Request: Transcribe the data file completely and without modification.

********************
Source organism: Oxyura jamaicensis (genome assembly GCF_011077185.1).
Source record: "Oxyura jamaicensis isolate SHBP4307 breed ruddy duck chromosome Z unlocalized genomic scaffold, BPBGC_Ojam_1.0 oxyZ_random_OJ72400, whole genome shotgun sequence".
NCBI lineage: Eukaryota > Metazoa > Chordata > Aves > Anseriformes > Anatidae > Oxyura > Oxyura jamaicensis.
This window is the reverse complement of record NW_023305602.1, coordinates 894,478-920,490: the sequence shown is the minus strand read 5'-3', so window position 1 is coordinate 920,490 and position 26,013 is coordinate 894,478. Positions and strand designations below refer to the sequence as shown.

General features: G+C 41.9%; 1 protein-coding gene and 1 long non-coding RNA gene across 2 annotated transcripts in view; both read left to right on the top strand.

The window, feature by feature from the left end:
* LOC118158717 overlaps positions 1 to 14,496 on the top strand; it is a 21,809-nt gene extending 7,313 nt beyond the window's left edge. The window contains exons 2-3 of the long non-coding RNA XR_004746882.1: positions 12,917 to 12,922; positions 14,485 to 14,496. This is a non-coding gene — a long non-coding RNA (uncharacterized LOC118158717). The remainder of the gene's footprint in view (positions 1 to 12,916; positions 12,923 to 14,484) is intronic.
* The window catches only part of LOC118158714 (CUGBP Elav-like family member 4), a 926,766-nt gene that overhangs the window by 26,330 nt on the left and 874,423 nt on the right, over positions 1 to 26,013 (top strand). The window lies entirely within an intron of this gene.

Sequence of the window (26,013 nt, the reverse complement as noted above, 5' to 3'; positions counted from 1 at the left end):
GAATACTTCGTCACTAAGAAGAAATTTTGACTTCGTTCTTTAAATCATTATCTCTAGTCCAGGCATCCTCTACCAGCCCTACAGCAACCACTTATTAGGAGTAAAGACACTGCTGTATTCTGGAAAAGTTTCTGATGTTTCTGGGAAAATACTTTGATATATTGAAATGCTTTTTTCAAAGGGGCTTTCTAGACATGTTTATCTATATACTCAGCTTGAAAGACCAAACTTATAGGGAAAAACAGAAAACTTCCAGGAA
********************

Source organism: Oxyura jamaicensis (genome assembly GCF_011077185.1).
Source record: "Oxyura jamaicensis isolate SHBP4307 breed ruddy duck chromosome Z unlocalized genomic scaffold, BPBGC_Ojam_1.0 oxyZ_random_OJ72400, whole genome shotgun sequence".
NCBI lineage: Eukaryota > Metazoa > Chordata > Aves > Anseriformes > Anatidae > Oxyura > Oxyura jamaicensis.
This window is the reverse complement of record NW_023305602.1, coordinates 894,478-920,490: the sequence shown is the minus strand read 5'-3', so window position 1 is coordinate 920,490 and position 26,013 is coordinate 894,478. Positions and strand designations below refer to the sequence as shown.

General features: G+C 41.9%; 1 protein-coding gene and 1 long non-coding RNA gene across 2 annotated transcripts in view; both read left to right on the top strand.

The window, feature by feature from the left end:
* LOC118158717 overlaps positions 1 to 14,496 on the top strand; it is a 21,809-nt gene extending 7,313 nt beyond the window's left edge. The window contains exons 2-3 of the long non-coding RNA XR_004746882.1: positions 12,917 to 12,922; positions 14,485 to 14,496. This is a non-coding gene — a long non-coding RNA (uncharacterized LOC118158717). The remainder of the gene's footprint in view (positions 1 to 12,916; positions 12,923 to 14,484) is intronic.
* The window catches only part of LOC118158714 (CUGBP Elav-like family member 4), a 926,766-nt gene that overhangs the window by 26,330 nt on the left and 874,423 nt on the right, over positions 1 to 26,013 (top strand). The window lies entirely within an intron of this gene.

Sequence of the window (26,013 nt, the reverse complement as noted above, 5' to 3'; positions counted from 1 at the left end):
GAATACTTCGTCACTAAGAAGAAATTTTGACTTCGTTCTTTAAATCATTATCTCTAGTCCAGGCATCCTCTACCAGCCCTACAGCAACCACTTATTAGGAGTAAAGACACTGCTGTATTCTGGAAAAGTTTCTGATGTTTCTGGGAAAATACTTTGATATATTGAAATGCTTTTTTCAAAGGGGCTTTCTAGACATGTTTATCTATATACTCAGCTTGAAAGACCAAACTTATAGGGAAAAACAGAAAACTTCCAGGAA